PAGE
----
LITTLE-MISSENDEN, in the hundred of Aylesbury and deanery of Wendover, lies about two miles from Great-Missenden, and three from Amersham, on the road to London.
The manor of Beaumont and Afflecks, in this parish, and a manor, which belonged formerly to Missenden abbey, are now the property of Lord Curzon, by inheritance from the Penns. The manor of Maunsells, in this parish, derives its name from an ancient family, who possessed it in the reign of Henry III. It has of late years passed with Shardeloes, and is now the property of Mr. Drake. The manor of Holmer belonged to the Longespees, Earls of Salisbury, and passed, by a female heir, to the Lacys, Earls of Lincoln; it was afterwards given to Burnham abbey: being in the crown in the reign of James I. it was granted in 1623, to Edward Ramsey, whose relation, the Earl of Holderness, sold it to the Styles; it passed afterwards, by a female heir, to the family of Harris, and having since undergone two or three alienations, is now the property of Lord Curzon. The manor of Thorne-Fee, or Brand-Fee, in this parish, which extends to Wycombe heath, was many years in the family of Brand, who possessed it as lately as the year 1791: it is now the property of John Field esq. The Earl of Stirling had a seat at Little-Missenden, in the early part of the last century.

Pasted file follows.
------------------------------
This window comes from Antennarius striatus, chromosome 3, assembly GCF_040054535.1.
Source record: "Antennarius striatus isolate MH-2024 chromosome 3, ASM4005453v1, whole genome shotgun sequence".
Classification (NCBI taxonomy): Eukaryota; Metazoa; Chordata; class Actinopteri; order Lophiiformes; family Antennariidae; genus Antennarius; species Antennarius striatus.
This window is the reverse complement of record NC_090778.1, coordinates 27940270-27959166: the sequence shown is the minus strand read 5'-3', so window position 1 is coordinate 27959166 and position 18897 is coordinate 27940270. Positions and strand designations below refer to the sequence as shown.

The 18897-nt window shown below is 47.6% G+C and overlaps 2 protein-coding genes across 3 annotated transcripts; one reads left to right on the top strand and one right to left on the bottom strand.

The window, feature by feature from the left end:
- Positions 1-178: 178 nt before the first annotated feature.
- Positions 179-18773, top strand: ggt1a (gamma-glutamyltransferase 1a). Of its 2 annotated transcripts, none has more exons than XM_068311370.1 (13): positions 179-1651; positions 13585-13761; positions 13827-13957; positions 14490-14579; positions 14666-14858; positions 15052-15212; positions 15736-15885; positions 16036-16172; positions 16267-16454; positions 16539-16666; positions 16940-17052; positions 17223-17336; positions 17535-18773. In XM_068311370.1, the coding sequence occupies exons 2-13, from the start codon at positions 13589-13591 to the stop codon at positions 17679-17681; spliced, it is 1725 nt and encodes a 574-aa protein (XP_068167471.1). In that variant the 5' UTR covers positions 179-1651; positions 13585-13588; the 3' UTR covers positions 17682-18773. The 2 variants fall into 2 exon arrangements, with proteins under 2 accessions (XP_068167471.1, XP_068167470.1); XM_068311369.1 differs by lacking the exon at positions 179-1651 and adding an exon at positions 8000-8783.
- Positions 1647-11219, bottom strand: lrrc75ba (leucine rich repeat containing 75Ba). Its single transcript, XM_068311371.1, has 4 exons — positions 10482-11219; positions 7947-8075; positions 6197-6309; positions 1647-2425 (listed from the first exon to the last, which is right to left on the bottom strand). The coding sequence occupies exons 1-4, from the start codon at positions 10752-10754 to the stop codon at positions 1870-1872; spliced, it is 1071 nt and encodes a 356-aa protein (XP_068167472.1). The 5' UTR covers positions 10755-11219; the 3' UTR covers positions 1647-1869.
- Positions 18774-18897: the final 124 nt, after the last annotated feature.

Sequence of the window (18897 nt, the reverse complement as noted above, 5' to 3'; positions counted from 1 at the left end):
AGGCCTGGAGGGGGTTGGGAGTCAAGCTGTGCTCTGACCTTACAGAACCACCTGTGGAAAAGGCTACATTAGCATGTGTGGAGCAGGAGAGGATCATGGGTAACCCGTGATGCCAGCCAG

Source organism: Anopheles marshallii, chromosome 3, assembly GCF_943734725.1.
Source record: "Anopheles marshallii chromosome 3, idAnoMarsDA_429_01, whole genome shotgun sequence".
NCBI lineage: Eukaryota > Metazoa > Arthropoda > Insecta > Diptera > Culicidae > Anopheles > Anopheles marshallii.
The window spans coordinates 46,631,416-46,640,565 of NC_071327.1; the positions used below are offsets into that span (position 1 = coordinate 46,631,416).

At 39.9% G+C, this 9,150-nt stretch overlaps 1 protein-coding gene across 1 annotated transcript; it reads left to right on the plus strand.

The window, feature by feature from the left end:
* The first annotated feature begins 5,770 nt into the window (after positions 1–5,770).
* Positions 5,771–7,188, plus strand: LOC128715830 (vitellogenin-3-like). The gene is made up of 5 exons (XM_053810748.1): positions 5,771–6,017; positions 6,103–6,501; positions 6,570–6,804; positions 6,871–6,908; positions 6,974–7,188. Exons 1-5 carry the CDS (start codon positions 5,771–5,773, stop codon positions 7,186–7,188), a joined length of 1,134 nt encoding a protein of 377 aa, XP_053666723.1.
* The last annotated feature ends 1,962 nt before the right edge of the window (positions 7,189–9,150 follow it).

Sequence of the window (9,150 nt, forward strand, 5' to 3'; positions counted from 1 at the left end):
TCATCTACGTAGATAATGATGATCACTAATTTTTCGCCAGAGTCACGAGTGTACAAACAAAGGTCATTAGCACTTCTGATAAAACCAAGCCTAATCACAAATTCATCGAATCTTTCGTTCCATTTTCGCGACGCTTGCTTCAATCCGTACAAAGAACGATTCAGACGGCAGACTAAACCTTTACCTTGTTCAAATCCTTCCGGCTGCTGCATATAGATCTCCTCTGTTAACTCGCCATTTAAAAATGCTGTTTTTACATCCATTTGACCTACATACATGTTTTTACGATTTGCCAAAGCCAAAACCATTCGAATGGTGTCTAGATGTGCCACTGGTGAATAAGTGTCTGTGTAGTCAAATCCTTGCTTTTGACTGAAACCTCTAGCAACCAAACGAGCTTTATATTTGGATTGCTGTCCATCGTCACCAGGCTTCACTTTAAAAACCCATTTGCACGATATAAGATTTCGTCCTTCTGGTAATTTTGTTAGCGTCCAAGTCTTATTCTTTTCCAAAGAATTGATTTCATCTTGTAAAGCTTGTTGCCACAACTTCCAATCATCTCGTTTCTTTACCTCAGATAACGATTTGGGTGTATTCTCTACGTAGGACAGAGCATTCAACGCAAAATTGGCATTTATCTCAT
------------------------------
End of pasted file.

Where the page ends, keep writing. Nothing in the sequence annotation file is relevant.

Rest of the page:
In the parish church are some monuments of the family of Style of Holmer. Lord Curzon has the impropriation of the great tithes, which belonged to Missenden abbey, and is patron of the vicarage.